Gone In 60 Seconds

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Back in January, I found myself sitting in the cafe in a vain hope to cure my hangover with a litre of coffee and medium sized bowl of French fries. I was traveling solo to Paris for my birthday again. It was rainy Sunday morning and nothing was wrong about it. This year I spent my birthday in a rented AirBnb apartment hugging a bottle of champagne and listening to chansons. Getting old is a traumatic experience and that’s precisely why I celebrated my last birthday as a 20 something by hiding from the world in the attic in Pigalle. I could, on the other hand, stay in London and get drunk in the bar but I’ve been doing it through out my early 20s. It got old, just as me.

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It wasn’t entirely my choice to spend my birthday solo in the foreign country. Sometimes the force of circumstance can make you reconsider your plans, especially when they clash with other peoples plans.One thing I learned to appreciate with age however is optimism. Instead of mourning the last year of my twenties, I chose to venture out on my own and see what surprises the universe will throw at me. Any thing could happen. Who knows, Paris is a city of love.

I was supposed to catch a train back to London the same night. I love Paris and leaving it feels like leaving a warm bed on cold Monday mornings, however I am always intrigued by a possibility of a random romantic rendez-vous with a destiny in a form of a handsome single guy. That serendipitous moment when you realise that your entire life could transform forever, simply because, you were at the right place at the right time for a change. Like on that one night when I met a finance guy on the train from Camden to Waterloo. We were both drunk and he offered me a french fry from the box he found on the seat next to me, it was hardly romantic, yet I appreciated the momentum and remained appreciative until he stood me up on the third date. My life didn’t transform, yet I had one less frog to kiss.

f52d897a60419fa2568432e0b5756368On my way back to London, against all odds, I learned that I was sat next to rather handsome guy in his early 30s. He was half french half English and residing between Paris and London. I had to pinch myself. The whole encounter was exciting. We developed fondness of each other within seconds. It was a match made in heaven. Ten minutes into the journey we found out we both like same books, unfulfilled love stories, existentialism and festivals. Twenty minutes into the journey, we were drinking champagne and toasting to my birthday.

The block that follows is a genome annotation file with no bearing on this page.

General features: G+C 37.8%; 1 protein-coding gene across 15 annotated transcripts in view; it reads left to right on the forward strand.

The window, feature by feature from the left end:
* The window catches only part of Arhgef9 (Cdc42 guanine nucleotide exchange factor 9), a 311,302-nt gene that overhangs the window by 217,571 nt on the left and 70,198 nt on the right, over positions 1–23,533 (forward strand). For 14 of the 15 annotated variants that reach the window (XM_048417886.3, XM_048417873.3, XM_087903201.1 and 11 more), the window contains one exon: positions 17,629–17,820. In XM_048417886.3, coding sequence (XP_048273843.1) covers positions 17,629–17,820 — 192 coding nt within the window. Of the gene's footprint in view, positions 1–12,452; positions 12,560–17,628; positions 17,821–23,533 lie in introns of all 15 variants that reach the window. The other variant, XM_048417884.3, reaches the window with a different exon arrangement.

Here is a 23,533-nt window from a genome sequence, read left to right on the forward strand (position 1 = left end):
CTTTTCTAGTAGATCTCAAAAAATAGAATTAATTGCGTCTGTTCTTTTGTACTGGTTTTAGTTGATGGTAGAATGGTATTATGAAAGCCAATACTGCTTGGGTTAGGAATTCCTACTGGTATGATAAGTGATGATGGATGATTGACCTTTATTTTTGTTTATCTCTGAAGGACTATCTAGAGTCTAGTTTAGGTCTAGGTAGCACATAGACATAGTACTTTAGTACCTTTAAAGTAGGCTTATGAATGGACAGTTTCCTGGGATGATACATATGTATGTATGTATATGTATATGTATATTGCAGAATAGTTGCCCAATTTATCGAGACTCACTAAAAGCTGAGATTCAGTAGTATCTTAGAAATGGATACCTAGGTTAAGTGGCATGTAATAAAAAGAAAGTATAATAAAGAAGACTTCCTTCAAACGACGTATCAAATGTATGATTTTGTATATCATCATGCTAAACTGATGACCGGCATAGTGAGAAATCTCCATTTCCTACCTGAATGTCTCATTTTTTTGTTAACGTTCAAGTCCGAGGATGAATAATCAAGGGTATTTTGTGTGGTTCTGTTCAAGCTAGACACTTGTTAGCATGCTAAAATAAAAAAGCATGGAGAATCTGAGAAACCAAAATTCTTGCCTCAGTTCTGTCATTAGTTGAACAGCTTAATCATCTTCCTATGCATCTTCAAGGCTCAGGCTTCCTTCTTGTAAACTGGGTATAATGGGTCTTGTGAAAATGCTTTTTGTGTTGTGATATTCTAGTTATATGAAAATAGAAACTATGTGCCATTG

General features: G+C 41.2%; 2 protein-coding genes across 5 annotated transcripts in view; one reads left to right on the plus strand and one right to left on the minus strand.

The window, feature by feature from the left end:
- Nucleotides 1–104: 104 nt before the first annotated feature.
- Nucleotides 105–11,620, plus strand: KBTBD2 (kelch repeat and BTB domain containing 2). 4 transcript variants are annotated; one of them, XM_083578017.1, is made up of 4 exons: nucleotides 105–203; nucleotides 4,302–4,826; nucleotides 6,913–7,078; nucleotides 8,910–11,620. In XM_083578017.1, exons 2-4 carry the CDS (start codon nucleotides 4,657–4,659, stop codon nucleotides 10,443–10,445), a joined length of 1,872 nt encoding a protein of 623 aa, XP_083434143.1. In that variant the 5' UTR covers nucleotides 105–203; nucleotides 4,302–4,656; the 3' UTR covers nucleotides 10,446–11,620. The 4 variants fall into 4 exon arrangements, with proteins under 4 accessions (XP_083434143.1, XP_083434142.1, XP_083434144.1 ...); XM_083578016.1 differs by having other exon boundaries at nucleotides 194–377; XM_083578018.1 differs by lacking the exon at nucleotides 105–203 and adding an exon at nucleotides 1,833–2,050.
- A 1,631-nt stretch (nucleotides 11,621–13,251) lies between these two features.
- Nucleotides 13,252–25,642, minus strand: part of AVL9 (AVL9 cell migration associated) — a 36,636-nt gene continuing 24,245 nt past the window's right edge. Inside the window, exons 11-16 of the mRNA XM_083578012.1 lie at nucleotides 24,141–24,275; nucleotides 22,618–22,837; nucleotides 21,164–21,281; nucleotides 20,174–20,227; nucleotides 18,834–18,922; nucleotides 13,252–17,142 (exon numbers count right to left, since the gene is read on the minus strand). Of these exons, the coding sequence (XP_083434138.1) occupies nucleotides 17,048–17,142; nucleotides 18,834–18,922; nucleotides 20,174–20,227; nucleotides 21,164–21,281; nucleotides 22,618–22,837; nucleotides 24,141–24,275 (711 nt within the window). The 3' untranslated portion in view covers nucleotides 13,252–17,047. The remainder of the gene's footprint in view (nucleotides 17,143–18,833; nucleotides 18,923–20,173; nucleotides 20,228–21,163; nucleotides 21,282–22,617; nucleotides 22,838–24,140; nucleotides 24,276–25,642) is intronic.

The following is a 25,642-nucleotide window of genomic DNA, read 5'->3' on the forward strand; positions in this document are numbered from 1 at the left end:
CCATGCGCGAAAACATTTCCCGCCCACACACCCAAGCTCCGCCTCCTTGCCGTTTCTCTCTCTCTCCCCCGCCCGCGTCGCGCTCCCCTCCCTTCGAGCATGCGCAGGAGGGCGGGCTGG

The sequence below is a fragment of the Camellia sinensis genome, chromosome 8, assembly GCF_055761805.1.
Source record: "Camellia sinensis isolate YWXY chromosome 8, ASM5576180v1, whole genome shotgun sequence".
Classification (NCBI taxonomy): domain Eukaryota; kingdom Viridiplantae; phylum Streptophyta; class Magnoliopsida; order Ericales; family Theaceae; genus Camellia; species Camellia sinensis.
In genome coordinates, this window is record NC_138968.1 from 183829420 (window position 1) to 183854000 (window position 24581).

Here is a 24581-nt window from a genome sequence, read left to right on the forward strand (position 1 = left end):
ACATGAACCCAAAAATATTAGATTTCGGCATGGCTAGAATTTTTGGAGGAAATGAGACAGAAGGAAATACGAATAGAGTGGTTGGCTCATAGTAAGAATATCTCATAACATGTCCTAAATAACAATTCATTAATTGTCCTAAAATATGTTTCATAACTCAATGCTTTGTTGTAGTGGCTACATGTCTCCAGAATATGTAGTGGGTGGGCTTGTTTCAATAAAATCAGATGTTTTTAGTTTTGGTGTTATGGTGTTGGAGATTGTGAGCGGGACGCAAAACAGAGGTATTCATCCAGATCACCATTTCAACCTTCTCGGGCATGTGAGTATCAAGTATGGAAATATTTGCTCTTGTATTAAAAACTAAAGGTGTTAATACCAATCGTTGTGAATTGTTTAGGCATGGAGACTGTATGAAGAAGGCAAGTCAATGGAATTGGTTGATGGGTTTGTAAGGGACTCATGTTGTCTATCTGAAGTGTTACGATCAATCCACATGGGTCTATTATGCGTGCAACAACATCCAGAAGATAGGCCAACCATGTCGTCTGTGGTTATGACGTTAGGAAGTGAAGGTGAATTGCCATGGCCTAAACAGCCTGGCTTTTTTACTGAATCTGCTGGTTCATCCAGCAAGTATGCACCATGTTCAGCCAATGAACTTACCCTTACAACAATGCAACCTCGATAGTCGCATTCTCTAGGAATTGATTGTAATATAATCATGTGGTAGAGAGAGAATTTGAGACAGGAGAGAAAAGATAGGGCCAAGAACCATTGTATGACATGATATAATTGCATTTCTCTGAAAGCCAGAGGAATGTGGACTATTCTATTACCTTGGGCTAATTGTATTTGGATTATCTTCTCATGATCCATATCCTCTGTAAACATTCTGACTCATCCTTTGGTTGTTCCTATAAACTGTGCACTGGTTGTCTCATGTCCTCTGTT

The rest of the journey was filled with deep meaningful conversations. Instead of feeling like the first date it felt like we’ve known each other for years. All this time however, I had a nagging thought which sounded pretty standard – this all seems to good to be true. I tried really hard to shake it off. To be fair, it’s not that all women are crazy and paranoid, usually it’s symptomatic of their past dating experiences, not their personality. And while everyone around me is slowly transitioning into the coupled up life, I couldn’t help but hope that may be it’s my time, may be, for once I will be able to come to a party and stop being looked at like I ‘m after literally everyone’s boyfriends, because, apparently, so many single women are…..

So there it was. After 2 months of casual dating something happened. The romantic french guy I met on Eurostar disappeared into the ether. Of course, in my mind, there could be only two reasons – either he died or lost his phone. Neither of these theories proved to be true. He’s well and sound, still glued to his phone and I still got no validation explaining 2 weeks of silence. Naturally, it’s not the first time a guy pulls Houdini on me, I already know that any attempt to get any closure would be in vain. I  may never be able to explain such mercurial change of his heart, neither I know how to be noble or wise about it so I went ahead and wrote this whole experience off as cosmic fuck up. Moving on dot com.

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Note: A month later a doomed text message came though and against the general opinion it carried no sign of remorse, regret or explanation of the unprecedented absence, instead it carried a nonchalant tone and a candid invitation for “Netflix and chill” or to be even more precise “Mubi and chill” because he is a classy guy, just like his actions. Of course, being as classy as I am myself,  I used this god sent opportunity to invite him to piss off (in a much classier choice of words of course) and get my much needed closure, which in an ideal scenario would have followed by a hand gesture. Since emoticon version of the hand gesture wasn’t robust enough to my liking, I decided not to spoil my revenge fantasy and left it to his imagination. Also, against the popular opinion, I also decided not to follow up and left it for better of for worse. The shift in power itself was a validation worth thousand word anyway. I can now put this tragic story to bed and look forward to my next trip to Paris in May! 

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Gone In 60 Seconds

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